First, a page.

Home favourite Iljo Keisse and his German partner Robert Bartko will find themselves playing catch-up at the Ghent Six tonight.
Friday’s fourth night was a thriller and has left the event on a knife-edge. The second Madison of the evening saw Swiss duo Bruno Risi and Franco Marvulli take an all important lap on Keisse and Bartko.
It was also the best Madison so far for the British pair Bradley Wiggins and Mark Cavendish. They finished third, on the same lap as the winners.
So, although the Ghent-born Keisse – nicknamed the Kaiser of the Kuipke by his rowdy, drum-beating, flag-waving fans – and Bartko have notched three more points than Risi and Marvulli, they have lost a lap.
Saturday night will set the event up for a thrilling finale on Sunday afternoon. Keisse and Bartko simply have to take back that lap, while preserving their slim points advantage, or they are destined to lose out to the Swiss.
FRIDAY NIGHT AT THE KUIPKE
Last night Wiggins enjoyed victory in a highly-theatrical Derny race. Paced by the legendary showman, Joop Ziljaard, Wiggins sat at the back of the six-rider group until putting on a crowd-pleasing burst around the midway mark.
Ziljaard’s trademark is to turn to his rider and make an exaggerated gesture as if to say: “Come on, let’s go.”
Like a circus ringmaster, he appears to be dictating the pace and the race – and the crowd loves it.
Wiggins did his fair share of ‘come on, let’s go’ gestures too and at the finish it was a little tighter than he would have liked but he edged the win over Belgium’s Steve Deneef.
Eddy Merckx, himself a four-time winner of the Ghent Six, was guest of honour and he presented the prizes to Wiggins.
Third place in the second 40-minute Madison showed Cavendish is getting better ever night – which bodes well for next weekend’s World Cup meeting in Sydney, where Wiggins and Cavendish will again team up for the Madison.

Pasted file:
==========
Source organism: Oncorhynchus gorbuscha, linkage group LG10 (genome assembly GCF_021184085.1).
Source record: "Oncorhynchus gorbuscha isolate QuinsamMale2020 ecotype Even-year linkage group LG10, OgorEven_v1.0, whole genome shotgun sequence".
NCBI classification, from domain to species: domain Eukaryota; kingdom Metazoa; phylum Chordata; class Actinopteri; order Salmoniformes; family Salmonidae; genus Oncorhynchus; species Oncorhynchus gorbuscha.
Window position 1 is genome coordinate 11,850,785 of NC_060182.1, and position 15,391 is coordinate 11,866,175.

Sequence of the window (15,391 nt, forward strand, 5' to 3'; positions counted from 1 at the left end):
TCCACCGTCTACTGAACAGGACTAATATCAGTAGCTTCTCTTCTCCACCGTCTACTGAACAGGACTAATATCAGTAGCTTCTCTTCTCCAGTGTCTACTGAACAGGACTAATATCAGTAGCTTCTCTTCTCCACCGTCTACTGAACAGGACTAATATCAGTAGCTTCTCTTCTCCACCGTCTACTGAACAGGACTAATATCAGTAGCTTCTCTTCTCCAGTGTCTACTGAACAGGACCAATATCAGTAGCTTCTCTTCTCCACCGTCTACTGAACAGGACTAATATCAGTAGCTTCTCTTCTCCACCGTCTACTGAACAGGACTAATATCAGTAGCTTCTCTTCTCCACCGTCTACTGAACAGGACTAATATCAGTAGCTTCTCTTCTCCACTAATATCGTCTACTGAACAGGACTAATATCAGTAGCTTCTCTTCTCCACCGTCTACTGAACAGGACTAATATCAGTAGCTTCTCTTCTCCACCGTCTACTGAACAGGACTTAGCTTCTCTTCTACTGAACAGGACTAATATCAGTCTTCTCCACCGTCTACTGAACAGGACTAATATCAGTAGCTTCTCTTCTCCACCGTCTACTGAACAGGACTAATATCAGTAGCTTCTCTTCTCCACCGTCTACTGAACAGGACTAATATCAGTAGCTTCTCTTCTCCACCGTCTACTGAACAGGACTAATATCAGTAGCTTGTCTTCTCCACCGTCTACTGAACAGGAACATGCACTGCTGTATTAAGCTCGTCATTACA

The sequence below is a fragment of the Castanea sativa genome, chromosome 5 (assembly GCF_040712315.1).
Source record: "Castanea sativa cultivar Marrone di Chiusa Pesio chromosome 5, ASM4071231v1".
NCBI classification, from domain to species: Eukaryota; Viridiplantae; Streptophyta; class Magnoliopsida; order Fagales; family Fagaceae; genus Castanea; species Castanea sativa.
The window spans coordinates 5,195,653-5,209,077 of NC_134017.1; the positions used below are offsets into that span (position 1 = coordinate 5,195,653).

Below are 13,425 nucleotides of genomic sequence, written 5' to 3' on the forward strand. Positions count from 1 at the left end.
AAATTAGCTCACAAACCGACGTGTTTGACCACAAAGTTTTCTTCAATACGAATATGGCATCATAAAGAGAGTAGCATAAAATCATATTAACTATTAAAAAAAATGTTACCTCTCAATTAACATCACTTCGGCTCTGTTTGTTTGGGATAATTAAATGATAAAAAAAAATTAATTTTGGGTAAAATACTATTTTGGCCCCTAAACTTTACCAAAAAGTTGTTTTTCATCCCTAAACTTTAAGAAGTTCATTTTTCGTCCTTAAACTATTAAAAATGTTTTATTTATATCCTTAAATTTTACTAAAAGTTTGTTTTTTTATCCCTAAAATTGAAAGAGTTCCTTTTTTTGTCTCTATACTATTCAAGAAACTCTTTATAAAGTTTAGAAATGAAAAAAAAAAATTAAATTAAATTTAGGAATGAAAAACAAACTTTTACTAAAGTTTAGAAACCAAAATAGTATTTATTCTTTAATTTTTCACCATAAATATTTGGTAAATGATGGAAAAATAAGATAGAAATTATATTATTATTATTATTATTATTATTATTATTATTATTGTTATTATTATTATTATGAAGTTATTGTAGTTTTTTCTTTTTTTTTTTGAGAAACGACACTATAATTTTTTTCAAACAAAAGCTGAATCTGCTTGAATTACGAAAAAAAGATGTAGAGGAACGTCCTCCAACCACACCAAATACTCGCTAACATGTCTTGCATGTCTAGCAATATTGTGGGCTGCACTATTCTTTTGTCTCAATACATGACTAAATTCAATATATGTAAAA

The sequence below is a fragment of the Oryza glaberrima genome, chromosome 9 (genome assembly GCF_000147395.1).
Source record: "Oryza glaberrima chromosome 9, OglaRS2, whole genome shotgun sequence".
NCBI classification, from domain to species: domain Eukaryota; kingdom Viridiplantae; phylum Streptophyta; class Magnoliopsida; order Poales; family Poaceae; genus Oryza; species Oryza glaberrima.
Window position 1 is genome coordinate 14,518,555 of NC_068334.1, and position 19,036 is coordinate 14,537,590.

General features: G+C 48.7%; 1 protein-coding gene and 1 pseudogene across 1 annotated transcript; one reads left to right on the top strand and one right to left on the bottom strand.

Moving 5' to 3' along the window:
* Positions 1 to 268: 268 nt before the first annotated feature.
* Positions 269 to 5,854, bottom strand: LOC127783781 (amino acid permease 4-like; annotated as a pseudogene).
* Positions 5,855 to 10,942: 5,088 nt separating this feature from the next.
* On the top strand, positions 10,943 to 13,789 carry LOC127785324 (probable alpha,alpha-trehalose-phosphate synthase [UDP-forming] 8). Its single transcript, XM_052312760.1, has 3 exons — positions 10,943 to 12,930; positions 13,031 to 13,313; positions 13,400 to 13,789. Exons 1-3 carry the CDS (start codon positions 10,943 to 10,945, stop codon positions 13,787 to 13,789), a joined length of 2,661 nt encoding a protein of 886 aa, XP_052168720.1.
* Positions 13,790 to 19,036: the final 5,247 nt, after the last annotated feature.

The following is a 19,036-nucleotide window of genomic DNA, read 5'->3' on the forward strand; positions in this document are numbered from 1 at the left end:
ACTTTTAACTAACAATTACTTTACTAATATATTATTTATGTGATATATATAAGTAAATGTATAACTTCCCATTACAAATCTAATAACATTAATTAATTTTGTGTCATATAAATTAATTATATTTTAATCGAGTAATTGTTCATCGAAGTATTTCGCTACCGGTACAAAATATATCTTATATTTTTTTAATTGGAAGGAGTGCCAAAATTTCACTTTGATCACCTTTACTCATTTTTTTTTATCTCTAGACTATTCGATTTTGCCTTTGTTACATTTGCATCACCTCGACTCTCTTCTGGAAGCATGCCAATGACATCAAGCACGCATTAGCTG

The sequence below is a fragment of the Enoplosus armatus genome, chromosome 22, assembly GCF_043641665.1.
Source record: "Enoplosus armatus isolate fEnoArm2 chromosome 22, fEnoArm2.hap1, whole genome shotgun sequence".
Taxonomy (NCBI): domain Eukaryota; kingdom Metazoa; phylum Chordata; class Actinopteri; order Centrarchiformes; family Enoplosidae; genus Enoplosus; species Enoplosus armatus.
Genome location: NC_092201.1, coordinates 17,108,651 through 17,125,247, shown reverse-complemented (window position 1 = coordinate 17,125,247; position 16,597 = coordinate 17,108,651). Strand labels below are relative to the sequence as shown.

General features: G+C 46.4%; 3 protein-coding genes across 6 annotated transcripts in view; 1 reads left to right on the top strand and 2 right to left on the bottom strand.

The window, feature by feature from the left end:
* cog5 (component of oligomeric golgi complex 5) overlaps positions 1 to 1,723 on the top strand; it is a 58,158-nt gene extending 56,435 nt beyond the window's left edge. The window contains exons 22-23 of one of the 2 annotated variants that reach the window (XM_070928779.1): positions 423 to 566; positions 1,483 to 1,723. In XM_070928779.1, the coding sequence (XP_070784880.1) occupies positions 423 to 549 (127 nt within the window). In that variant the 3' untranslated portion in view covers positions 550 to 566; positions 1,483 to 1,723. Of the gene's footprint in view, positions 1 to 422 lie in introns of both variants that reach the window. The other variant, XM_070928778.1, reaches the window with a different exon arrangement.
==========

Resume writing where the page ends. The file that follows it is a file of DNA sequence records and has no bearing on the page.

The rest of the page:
Wiggins highlighted how quickly Cavendish’s track form is coming on after an end-of-season break and a holiday.
“This is like a stage race for him, he’s getting stronger every night and hopefully this week will really pay off when we get to Sydney,” he said.
“We’ve had a couple of very good Madisons and the partnership is beginning to gel.”
Rod Ellingworth, who coaches Britain’s Olympic Academy squad, has been a demanding task-master for the young British pair Adam Blythe and Peter Kennaugh, who lie second in the UIV Cup for under-25 riders.
Ellingworth brought Cavendish to ride the under-23 event with Matt Brammeier in 2004, an experience the coach remembers with a smile. “He had a bit of a torrid time that week, I remember, but he’s come on a bit now, eh?”
The next hope for the future is the 18-year-old pair Kennaugh and Blythe who, despite being the youngest partnership in the race, lie second behind a Belgian team.
They led after the first night but now find themselves behind Belgians Davy Tuytens and Tosh Van der Sande. The format is a series of flying-lap time trials and 200-lap Madison races and now Britain’s best hopes of victory are to take a lap in the Madison, but it’s going to be difficult.
“They’re learning so quickly,” said Ellingworth, who believes in the educational value of the Ghent Six. “They’re both strong but they need to work on their decision-making at times, and that’s what we’re doing. We’ve been videoing each session and watching it back the following afternoon but really it’s all about them seeing for themselves where they’re going wrong and learning from it every night.
“It will be hard to take a lap but they need to pick their moments carefully by waiting and making the other teams make the moves or do the chasing.”
1 Bruno Risi & Franco Marvulli (Swi) 265pts
2 Danny Stam & Robert Slippens (Ned) 229pts
One lap down
3 Iljo Keisse & Robert Bartko (Bel-Ger) 268pts
24 laps down
10 Bradley Wiggins & Mark Cavendish (GB) 109pts
1 Davy Tuytens & Tosh Van der Sande (Bel) 69pts
2 Peter Kennaugh & Adam Blythe (GB) 51pts